Let me illustrate. If a relatively new colleague came to work late a couple of times there’s a tendency to start questioning his or her commitment, capacity for organization or scheduling, personal sloth, etc. In other words, you might make personal attributions. However, what if you had an unexpected run of lateness? What would be your self-attribution mechanism? I suspect you’d likely quickly note the effect of “Beltway traffic,” the weather, a child’s illness, daycare mishap, etc., etc. Clearly, these occurrences reflect situational attributions. And in this scenario, surely, the personal attributions have a more negative slant while situational attributions are more face-saving.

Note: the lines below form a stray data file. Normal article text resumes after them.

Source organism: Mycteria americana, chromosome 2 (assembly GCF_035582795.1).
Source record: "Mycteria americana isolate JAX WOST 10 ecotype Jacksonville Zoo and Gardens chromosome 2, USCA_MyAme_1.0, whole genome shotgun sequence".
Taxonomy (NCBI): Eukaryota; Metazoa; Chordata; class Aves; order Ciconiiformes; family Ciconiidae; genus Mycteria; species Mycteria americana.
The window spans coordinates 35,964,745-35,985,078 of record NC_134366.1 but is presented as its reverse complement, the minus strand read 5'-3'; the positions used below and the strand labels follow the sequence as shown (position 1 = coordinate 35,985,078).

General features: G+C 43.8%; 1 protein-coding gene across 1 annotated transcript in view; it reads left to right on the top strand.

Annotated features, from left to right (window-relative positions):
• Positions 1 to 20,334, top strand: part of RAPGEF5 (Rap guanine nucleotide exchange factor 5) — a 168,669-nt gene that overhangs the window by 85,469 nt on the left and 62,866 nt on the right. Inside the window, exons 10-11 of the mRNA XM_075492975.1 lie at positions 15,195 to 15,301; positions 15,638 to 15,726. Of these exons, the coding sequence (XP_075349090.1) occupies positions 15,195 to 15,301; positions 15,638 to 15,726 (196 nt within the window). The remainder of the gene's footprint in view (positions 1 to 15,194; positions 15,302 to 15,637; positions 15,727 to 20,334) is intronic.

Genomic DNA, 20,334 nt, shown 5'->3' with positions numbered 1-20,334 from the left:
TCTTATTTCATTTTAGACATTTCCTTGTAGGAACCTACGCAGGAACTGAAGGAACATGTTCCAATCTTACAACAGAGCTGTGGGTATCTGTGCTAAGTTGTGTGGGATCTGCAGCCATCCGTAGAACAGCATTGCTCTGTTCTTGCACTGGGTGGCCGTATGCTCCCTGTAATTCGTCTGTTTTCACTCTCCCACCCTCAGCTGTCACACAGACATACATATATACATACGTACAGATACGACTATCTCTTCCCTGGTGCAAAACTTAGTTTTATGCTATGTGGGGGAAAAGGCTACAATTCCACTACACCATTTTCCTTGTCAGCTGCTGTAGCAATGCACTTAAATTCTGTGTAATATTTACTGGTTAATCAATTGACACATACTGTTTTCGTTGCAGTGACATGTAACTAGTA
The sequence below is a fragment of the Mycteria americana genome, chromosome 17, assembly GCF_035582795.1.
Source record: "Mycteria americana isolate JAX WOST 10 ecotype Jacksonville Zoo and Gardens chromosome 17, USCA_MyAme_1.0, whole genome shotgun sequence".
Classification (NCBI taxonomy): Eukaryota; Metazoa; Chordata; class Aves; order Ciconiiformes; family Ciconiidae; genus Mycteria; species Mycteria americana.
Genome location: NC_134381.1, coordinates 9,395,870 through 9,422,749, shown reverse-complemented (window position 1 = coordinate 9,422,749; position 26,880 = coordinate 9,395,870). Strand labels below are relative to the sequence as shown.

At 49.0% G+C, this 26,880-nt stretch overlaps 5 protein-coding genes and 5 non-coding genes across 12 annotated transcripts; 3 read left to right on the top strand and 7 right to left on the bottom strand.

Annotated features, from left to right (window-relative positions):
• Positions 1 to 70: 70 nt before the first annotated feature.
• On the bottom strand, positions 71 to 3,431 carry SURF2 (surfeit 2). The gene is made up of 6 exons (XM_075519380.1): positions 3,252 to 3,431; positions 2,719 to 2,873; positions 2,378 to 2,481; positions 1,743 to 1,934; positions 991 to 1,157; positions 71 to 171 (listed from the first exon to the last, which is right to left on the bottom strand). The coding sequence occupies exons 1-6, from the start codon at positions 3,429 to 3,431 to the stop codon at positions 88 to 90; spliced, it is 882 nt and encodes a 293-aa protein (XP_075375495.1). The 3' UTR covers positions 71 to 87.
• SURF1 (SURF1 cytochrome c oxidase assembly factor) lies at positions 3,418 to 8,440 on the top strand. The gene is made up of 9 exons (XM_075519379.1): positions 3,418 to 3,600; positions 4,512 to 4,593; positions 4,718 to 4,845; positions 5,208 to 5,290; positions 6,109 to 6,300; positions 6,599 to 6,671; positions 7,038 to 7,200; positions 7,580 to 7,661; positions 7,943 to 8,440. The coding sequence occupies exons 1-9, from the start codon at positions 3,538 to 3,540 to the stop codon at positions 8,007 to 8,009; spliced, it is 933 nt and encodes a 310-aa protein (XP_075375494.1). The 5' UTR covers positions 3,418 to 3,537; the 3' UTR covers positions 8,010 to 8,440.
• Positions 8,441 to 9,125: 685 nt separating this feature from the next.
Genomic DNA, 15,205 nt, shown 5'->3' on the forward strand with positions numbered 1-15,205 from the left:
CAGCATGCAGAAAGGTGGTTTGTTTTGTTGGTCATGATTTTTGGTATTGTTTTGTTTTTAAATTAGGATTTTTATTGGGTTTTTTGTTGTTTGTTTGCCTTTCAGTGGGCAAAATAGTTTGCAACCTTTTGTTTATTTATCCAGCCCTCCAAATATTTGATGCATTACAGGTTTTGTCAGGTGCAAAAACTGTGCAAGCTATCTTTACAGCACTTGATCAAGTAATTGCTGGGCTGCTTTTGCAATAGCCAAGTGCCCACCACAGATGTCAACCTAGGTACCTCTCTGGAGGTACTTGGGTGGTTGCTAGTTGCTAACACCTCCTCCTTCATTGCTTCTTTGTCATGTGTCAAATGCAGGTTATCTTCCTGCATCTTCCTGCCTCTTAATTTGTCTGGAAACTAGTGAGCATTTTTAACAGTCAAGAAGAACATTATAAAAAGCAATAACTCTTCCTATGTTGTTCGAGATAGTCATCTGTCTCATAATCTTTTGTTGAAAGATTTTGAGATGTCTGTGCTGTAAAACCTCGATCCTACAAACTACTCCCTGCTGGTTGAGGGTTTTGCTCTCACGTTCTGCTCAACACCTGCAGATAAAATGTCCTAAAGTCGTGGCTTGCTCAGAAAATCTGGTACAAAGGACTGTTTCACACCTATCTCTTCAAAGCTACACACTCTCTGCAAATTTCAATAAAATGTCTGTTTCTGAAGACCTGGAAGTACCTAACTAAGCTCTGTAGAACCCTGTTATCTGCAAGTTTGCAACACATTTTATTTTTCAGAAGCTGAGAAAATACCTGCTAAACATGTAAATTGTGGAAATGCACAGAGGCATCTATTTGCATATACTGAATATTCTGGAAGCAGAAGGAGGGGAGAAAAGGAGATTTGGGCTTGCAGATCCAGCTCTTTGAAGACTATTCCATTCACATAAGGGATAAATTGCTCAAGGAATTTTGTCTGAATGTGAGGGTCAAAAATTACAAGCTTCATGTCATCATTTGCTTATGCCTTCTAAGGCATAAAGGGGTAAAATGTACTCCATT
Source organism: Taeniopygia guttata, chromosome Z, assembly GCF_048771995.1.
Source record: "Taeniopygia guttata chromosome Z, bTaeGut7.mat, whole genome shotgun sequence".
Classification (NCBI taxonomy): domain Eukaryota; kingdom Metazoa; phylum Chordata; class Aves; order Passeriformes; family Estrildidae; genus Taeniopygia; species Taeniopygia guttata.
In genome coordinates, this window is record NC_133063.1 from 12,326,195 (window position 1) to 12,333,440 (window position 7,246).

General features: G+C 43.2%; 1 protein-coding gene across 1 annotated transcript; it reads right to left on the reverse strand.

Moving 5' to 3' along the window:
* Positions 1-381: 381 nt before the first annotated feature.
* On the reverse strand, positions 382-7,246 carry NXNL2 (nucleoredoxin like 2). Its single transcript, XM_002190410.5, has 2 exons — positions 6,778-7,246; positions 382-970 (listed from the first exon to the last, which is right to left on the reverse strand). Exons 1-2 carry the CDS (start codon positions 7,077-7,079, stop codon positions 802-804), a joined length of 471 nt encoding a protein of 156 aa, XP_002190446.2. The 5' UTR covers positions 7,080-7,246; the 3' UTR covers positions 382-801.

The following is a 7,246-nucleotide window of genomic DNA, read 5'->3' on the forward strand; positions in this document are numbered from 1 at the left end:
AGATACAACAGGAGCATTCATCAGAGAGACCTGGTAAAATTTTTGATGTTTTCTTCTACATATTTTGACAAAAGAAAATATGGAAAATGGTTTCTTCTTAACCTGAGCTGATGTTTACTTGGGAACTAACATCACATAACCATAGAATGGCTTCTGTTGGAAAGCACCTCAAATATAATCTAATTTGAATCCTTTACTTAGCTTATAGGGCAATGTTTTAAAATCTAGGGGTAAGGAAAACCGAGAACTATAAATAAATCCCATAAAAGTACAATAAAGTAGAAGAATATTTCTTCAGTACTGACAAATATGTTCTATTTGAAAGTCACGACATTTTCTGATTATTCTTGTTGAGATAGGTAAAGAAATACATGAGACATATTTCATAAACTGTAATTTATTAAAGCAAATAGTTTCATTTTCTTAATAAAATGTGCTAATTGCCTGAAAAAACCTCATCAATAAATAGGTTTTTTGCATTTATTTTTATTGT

Actually, the tendency to overplay personal attributions and overlook external factors with others is called “attributional bias.” Of course, a person also can excuse away his or her own actions by looking for external factors, thereby deemphasizing or denying personal responsibility. Conversely, one can over attribute success to personal qualities, minimizing how much support was received from other people or outside resources. Regarding this last point, there’s attributional research showing that those in power often underestimate the advantages bestowed when having access to inside or “early warning” information. That is, bosses tend to overestimate their own skills and knowledge while evaluating subordinates as less knowledgeable/less smart on a personal level. In reality, often the differential factor is “situational,” that is, whether one does or does not have access to relevant, often selectively filtered or guarded information.
The Perils of Being Too Positive